Resistance training significantly reduced serum levels of both endothelin-1 (2.28 ± 0.7 vs. 1.98 ± 1.1 pg/ml; p = 0.019; d = 0.67) and ICAM-1 (290 ± 69 vs. 255 ± 76 ng/ml; p = 0.004; d = 0.92) in the experimental group. These results are summarized in table III. Regarding the work task performance, the chair stand test scores were also significantly increased (18.7 ± 3.1 vs. 23.0 ± 3.6 repetitions; p = 0.019; d = 0.98) after the completion of the intervention. On the other hand, neither sports-related injuries nor withdrawals from the program were reported during the entire study period.



Finally, no significant changes in any of the tested outcomes were found in the control group.



The most striking finding of this study was that short-term circuit resistance training may improve endothelial dysfunction in obese aged women. In a previous study, Miyaki et al. (14) found that a 12-week aerobic exercise intervention significantly reduced the concentrations of plasma endothelin-1 in overweight and obese adults. Similarly, Mavri et al. (15) found that weight reduction by low-calorie diet in obese adults might contribute to the improvement in endothelial function, as noted by a decrease in endothelin-1. Lastly, Cotie et al. (16) reported that endothelial function increases after a 16-week diet and exercise intervention in overweight and obese women.

All these findings may be explained, at least in part, by the fact that obesity is a major risk factor for the development of endothelial dysfunction (17). Mainly, if we take into consideration that endothelial dysfunction in obese people is prevalent even in the absence of hypertension and type 2 diabetes (18). In a more detailed way, during a lifestyle intervention, not weight loss or decrease in total adipose tissue but decrease in visceral adipose tissue was associated with improved endothelial function (19). Accordingly, visceral fat mass should be proposed as a therapeutic target in obese adults. In this line, our group had previously published that a circuit resistance program reduced visceral fat mass in obese aged women (20), thus contributing to a better understanding of the promising results reported in the current paper.

It is generally accepted that physical activity entails an inherent risk of musculoskeletal injury (21). Fortunately, in a recent study, the current supervised circuit resistance training did not increase markers of muscle damage in aged obese women (NH1). In addition, no sport-related injuries were reported in the intervention group. Similarly, the Cochrane review by Liu and Latham that included 121 trials with more than 6,700 older adults concluded that adverse events typically were not reported (22). Furthermore, adherence rates in aged women enrolled in two different exercise programs (endurance training vs. resistance training) showed it was significantly higher in the strength training group (23).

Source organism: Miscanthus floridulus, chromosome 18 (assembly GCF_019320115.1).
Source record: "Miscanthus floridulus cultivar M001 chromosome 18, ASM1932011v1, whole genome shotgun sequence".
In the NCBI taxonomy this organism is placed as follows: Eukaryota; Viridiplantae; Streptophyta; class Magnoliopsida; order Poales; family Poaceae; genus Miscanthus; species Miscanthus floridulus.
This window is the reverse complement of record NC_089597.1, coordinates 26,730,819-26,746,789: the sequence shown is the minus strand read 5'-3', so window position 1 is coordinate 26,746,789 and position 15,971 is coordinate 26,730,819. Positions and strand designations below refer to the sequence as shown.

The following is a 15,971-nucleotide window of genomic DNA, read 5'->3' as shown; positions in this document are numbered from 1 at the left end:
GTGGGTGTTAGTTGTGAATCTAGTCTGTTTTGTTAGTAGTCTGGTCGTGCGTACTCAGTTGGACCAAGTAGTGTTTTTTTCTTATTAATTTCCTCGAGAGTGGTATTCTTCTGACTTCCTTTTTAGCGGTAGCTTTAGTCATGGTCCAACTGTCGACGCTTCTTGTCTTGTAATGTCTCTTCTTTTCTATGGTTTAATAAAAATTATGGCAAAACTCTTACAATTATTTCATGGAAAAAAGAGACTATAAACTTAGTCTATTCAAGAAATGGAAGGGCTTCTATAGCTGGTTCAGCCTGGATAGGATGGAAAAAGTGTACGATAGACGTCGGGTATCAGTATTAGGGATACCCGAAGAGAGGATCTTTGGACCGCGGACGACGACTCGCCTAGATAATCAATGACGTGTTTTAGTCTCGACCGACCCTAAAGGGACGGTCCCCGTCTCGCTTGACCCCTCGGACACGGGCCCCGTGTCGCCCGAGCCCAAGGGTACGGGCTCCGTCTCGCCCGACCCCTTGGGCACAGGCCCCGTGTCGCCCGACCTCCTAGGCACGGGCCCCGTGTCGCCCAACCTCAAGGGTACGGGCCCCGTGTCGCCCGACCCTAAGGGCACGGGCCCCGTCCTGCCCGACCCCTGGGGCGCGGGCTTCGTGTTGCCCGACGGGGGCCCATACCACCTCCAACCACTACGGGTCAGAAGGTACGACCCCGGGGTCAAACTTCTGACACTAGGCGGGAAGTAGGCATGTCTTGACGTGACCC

Strengths of the current study included the homogeneous and large sample size. Conversely, previous studies focused on the influence of regular exercise on elderly have recruited mixed (male and female) groups in order to increase sample size with the aim of strengthening research design (24). In addition, the presence of a control group consisting of age-, sex- and BMI-matched women may reduce the recruitment bias of healthy controls. Lastly, the excellent adherence rate suggested the training program was effective and easy to follow-up. In fact, it may finally give participants the confidence to continue exercising after the trial finishes. This was of particular interest given that in a previous study, Maeda et al. (25) reported that the decrease in ET-1 level lasted to the 4th week after the cessation of exercise training and these levels returned to the basal levels in the 8th week after the cessation of exercise training.

The present study had some limitations that should be considered too. The use of weight lifting machines may limit the reproducibility of this study in case exercise equipment is not available. Accordingly, future studies focused on well-designed resistance exercise workouts that use free weight are also required to facilitate its reproducibility elsewhere.

Finally, it was concluded that a short-term circuit resistance program reduced biomarkers of endothelial dysfunction in aged obese women. A secondary finding was that the training program also improved functional performance in this population group. While current results are promising, future studies are still required to consolidate this approach in clinical application given that endothelial dysfunction has been associated with several chronic diseases in the elderly.



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Manuel Rosety-Rodríguez.
Escuela de Medicina de la Educación Física y el Deporte.
Universidad de Cádiz.
Complejo Deportivo Bahía Sur.
Paseo Virgen del Saliente, s/n.
11100 San Fernando, Cádiz. Spain

Received: 18/09/2015
Accepted: 27/10/2015